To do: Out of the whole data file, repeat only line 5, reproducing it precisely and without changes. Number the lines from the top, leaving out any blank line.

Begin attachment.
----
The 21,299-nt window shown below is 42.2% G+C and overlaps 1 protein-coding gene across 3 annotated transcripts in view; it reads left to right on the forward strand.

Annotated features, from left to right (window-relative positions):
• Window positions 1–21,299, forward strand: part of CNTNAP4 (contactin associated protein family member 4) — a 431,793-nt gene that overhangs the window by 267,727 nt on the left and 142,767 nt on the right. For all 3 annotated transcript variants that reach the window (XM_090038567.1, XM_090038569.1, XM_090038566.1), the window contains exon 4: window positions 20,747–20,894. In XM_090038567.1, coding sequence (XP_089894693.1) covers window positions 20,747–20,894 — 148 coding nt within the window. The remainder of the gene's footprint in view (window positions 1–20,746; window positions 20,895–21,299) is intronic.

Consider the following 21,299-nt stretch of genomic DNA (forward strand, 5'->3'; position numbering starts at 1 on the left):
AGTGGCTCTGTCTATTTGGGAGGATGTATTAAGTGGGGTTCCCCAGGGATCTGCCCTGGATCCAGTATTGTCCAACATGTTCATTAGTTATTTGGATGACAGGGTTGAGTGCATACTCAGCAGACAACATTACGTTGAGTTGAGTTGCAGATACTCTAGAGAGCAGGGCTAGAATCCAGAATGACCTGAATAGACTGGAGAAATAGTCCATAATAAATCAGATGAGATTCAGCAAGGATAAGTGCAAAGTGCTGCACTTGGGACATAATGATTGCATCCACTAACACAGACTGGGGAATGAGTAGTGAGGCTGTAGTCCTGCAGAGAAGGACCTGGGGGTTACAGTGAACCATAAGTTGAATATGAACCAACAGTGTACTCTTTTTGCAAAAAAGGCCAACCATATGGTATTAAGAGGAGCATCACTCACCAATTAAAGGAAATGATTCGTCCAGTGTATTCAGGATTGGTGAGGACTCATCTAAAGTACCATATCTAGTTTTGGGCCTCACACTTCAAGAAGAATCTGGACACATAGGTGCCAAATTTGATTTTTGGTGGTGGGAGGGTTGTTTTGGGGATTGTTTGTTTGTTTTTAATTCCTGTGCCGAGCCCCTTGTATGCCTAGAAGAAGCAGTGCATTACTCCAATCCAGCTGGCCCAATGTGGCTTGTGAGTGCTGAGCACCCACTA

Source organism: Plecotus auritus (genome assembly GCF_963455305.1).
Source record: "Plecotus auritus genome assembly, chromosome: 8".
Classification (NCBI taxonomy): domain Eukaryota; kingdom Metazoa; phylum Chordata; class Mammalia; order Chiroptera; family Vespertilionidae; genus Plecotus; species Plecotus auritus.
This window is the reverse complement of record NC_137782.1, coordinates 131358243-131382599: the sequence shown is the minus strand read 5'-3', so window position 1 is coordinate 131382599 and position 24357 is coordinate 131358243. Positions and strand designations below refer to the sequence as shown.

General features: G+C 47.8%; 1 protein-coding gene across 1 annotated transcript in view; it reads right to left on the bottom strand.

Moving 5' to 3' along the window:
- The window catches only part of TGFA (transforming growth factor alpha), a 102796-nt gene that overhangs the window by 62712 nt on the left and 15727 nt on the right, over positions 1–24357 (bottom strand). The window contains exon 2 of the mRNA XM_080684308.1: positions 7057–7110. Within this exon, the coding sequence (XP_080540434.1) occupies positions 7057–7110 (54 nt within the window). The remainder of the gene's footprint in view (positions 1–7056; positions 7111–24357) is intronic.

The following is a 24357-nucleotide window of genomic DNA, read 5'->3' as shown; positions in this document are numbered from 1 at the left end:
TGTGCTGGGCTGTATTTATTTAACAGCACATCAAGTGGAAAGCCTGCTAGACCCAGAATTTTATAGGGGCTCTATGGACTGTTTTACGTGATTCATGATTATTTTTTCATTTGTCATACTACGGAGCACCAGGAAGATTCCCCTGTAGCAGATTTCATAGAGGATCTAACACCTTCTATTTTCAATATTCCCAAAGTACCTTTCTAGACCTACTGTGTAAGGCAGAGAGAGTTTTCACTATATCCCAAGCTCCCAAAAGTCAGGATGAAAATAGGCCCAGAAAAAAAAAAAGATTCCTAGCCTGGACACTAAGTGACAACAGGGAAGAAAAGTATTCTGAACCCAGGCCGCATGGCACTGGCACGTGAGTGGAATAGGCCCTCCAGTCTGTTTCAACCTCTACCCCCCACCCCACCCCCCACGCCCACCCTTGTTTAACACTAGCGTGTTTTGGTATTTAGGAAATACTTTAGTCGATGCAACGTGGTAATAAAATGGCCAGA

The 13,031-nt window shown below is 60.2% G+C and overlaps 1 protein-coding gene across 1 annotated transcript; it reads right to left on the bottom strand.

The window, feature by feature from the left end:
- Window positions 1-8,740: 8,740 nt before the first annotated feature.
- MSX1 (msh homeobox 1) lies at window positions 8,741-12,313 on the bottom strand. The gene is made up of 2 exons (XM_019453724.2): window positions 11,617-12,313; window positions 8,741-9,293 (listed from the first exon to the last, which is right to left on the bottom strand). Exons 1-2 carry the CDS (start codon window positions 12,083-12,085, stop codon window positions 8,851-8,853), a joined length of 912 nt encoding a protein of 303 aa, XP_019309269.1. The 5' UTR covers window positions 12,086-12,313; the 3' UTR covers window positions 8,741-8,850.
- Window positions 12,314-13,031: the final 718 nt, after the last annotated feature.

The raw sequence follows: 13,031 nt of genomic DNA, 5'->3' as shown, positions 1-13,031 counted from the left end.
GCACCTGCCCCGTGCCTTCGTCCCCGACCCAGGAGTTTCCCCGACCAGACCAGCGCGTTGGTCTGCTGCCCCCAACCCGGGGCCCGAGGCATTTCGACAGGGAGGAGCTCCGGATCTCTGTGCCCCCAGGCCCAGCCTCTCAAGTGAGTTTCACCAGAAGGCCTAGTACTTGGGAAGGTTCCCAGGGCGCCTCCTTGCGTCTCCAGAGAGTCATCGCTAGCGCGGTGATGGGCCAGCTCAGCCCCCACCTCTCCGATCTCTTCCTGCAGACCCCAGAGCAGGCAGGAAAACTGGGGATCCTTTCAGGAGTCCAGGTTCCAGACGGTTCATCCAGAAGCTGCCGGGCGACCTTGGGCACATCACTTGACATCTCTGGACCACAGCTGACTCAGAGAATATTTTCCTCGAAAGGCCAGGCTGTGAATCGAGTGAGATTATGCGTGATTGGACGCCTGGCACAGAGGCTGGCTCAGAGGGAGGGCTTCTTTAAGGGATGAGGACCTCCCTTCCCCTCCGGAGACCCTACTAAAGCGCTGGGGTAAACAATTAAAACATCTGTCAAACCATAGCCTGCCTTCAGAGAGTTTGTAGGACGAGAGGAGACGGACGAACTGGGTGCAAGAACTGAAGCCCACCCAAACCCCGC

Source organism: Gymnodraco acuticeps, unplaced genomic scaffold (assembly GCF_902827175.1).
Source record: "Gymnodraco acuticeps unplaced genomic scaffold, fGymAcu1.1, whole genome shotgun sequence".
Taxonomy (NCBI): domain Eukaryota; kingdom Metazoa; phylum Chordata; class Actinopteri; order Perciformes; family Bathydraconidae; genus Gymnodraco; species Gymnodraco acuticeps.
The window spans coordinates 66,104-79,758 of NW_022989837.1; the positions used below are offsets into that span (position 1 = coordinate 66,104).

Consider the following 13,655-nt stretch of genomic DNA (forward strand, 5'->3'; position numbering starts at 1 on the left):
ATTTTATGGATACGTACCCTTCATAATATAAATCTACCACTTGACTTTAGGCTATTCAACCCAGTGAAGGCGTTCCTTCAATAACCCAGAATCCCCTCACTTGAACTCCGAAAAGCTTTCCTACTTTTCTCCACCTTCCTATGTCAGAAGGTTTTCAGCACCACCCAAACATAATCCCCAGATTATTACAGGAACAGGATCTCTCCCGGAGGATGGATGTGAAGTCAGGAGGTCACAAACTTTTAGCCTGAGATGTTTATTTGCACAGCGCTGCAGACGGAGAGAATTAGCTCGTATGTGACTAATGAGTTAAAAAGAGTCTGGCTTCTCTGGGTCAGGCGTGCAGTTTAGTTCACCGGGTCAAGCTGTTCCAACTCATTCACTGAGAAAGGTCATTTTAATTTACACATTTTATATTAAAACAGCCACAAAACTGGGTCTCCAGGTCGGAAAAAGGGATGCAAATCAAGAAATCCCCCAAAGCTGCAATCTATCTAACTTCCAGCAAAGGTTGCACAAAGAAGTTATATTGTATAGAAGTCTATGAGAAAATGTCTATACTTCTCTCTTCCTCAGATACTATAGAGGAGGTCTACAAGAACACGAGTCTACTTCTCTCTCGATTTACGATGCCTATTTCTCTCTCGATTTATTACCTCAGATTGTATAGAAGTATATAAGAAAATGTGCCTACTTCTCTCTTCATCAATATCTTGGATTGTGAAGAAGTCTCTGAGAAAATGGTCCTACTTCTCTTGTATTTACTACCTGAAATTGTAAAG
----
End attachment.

AGTGGCTCTGTCTATTTGGGAGGATGTATTAAGTGGGGTTCCCCAGGGATCTGCCCTGGATCCAGTATTGTCCAACATGTTCATTAGTTATTTGGATGACAGGGTTGAGTGCATACTCAGCAGACAACATTACGTTGAGTTGAGTTGCAGATACTCTAGAGAGCAGGGCTAGAATCCAGAATGACCTGAATAGACTGGAGAAATAGTCCATAATAAATCAGATGAGATTCAGCAAGGATAAGTGCAAAGTGCTGCACTTGGGACATAATGATTGCATCCACTAACACAGACTGGGGAATGAGTAGTGAGGCTGTAGTCCTGCAGAGAAGGACCTGGGGGTTACAGTGAACCATAAGTTGAATATGAACCAACAGTGTACTCTTTTTGCAAAAAAGGCCAACCATATGGTATTAAGAGGAGCATCACTCACCAATTAAAGGAAATGATTCGTCCAGTGTATTCAGGATTGGTGAGGACTCATCTAAAGTACCATATCTAGTTTTGGGCCTCACACTTCAAGAAGAATCTGGACACATAGGTGCCAAATTTGATTTTTGGTGGTGGGAGGGTTGTTTTGGGGATTGTTTGTTTGTTTTTAATTCCTGTGCCGAGCCCCTTGTATGCCTAGAAGAAGCAGTGCATTACTCCAATCCAGCTGGCCCAATGTGGCTTGTGAGTGCTGAGCACCCACTA